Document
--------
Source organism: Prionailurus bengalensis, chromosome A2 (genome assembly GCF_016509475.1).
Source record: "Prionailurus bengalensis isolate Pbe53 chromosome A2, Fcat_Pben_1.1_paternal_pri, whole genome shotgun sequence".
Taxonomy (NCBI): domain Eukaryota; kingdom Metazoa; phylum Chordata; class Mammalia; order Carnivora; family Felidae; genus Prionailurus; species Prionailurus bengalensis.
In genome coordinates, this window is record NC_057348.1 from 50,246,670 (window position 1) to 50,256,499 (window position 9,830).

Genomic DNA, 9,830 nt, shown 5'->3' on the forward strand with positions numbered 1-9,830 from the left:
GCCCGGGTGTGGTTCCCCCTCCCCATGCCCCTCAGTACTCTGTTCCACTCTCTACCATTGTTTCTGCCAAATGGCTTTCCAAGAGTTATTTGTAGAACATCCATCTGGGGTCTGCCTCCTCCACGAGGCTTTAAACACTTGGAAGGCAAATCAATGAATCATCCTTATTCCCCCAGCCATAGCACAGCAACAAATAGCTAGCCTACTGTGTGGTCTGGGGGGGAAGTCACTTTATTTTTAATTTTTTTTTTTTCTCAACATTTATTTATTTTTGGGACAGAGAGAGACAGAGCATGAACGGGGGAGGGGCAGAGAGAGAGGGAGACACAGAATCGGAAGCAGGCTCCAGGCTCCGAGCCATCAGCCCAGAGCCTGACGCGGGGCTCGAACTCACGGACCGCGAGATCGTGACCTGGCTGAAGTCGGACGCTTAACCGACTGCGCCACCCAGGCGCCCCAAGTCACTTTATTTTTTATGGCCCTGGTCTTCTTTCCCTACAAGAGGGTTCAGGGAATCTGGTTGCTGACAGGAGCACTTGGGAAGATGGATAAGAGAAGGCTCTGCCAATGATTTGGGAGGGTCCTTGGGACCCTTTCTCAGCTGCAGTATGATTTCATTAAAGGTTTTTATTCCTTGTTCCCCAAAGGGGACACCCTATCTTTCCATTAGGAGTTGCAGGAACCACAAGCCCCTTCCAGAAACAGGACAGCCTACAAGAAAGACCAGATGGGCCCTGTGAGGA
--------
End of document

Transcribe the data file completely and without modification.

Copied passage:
Source organism: Prionailurus bengalensis, chromosome A2 (genome assembly GCF_016509475.1).
Source record: "Prionailurus bengalensis isolate Pbe53 chromosome A2, Fcat_Pben_1.1_paternal_pri, whole genome shotgun sequence".
Taxonomy (NCBI): domain Eukaryota; kingdom Metazoa; phylum Chordata; class Mammalia; order Carnivora; family Felidae; genus Prionailurus; species Prionailurus bengalensis.
In genome coordinates, this window is record NC_057348.1 from 50,246,670 (window position 1) to 50,256,499 (window position 9,830).

Genomic DNA, 9,830 nt, shown 5'->3' on the forward strand with positions numbered 1-9,830 from the left:
GCCCGGGTGTGGTTCCCCCTCCCCATGCCCCTCAGTACTCTGTTCCACTCTCTACCATTGTTTCTGCCAAATGGCTTTCCAAGAGTTATTTGTAGAACATCCATCTGGGGTCTGCCTCCTCCACGAGGCTTTAAACACTTGGAAGGCAAATCAATGAATCATCCTTATTCCCCCAGCCATAGCACAGCAACAAATAGCTAGCCTACTGTGTGGTCTGGGGGGGAAGTCACTTTATTTTTAATTTTTTTTTTTTCTCAACATTTATTTATTTTTGGGACAGAGAGAGACAGAGCATGAACGGGGGAGGGGCAGAGAGAGAGGGAGACACAGAATCGGAAGCAGGCTCCAGGCTCCGAGCCATCAGCCCAGAGCCTGACGCGGGGCTCGAACTCACGGACCGCGAGATCGTGACCTGGCTGAAGTCGGACGCTTAACCGACTGCGCCACCCAGGCGCCCCAAGTCACTTTATTTTTTATGGCCCTGGTCTTCTTTCCCTACAAGAGGGTTCAGGGAATCTGGTTGCTGACAGGAGCACTTGGGAAGATGGATAAGAGAAGGCTCTGCCAATGATTTGGGAGGGTCCTTGGGACCCTTTCTCAGCTGCAGTATGATTTCATTAAAGGTTTTTATTCCTTGTTCCCCAAAGGGGACACCCTATCTTTCCATTAGGAGTTGCAGGAACCACAAGCCCCTTCCAGAAACAGGACAGCCTACAAGAAAGACCAGATGGGCCCTGTGAGGA